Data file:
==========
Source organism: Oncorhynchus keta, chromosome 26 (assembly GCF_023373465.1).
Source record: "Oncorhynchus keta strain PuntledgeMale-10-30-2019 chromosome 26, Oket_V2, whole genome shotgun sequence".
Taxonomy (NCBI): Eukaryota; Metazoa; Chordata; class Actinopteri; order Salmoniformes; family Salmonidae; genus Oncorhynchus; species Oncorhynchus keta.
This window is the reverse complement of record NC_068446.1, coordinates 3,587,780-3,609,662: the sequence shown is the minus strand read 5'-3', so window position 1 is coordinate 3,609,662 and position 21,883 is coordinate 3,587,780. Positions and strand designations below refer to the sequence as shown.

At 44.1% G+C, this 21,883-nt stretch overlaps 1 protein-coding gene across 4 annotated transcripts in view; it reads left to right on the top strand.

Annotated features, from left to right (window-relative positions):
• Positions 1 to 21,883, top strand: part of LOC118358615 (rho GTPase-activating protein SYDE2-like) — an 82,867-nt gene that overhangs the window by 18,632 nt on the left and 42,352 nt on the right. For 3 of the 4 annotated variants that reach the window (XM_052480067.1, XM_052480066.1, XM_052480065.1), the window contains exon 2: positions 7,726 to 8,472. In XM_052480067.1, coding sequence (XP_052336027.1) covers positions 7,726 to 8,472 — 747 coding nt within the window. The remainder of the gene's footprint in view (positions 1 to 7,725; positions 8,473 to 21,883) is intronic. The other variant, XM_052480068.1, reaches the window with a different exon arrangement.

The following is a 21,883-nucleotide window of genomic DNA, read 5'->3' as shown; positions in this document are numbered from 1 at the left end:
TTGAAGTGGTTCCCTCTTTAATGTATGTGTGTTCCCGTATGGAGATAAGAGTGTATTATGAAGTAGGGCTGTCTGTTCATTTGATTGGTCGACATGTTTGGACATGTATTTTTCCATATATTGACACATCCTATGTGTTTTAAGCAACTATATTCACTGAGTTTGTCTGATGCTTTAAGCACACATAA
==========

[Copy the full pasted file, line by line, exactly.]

Source organism: Oncorhynchus keta, chromosome 26 (assembly GCF_023373465.1).
Source record: "Oncorhynchus keta strain PuntledgeMale-10-30-2019 chromosome 26, Oket_V2, whole genome shotgun sequence".
Taxonomy (NCBI): Eukaryota; Metazoa; Chordata; class Actinopteri; order Salmoniformes; family Salmonidae; genus Oncorhynchus; species Oncorhynchus keta.
This window is the reverse complement of record NC_068446.1, coordinates 3,587,780-3,609,662: the sequence shown is the minus strand read 5'-3', so window position 1 is coordinate 3,609,662 and position 21,883 is coordinate 3,587,780. Positions and strand designations below refer to the sequence as shown.

At 44.1% G+C, this 21,883-nt stretch overlaps 1 protein-coding gene across 4 annotated transcripts in view; it reads left to right on the top strand.

Annotated features, from left to right (window-relative positions):
• Positions 1 to 21,883, top strand: part of LOC118358615 (rho GTPase-activating protein SYDE2-like) — an 82,867-nt gene that overhangs the window by 18,632 nt on the left and 42,352 nt on the right. For 3 of the 4 annotated variants that reach the window (XM_052480067.1, XM_052480066.1, XM_052480065.1), the window contains exon 2: positions 7,726 to 8,472. In XM_052480067.1, coding sequence (XP_052336027.1) covers positions 7,726 to 8,472 — 747 coding nt within the window. The remainder of the gene's footprint in view (positions 1 to 7,725; positions 8,473 to 21,883) is intronic. The other variant, XM_052480068.1, reaches the window with a different exon arrangement.

The following is a 21,883-nucleotide window of genomic DNA, read 5'->3' as shown; positions in this document are numbered from 1 at the left end:
TTGAAGTGGTTCCCTCTTTAATGTATGTGTGTTCCCGTATGGAGATAAGAGTGTATTATGAAGTAGGGCTGTCTGTTCATTTGATTGGTCGACATGTTTGGACATGTATTTTTCCATATATTGACACATCCTATGTGTTTTAAGCAACTATATTCACTGAGTTTGTCTGATGCTTTAAGCACACATAA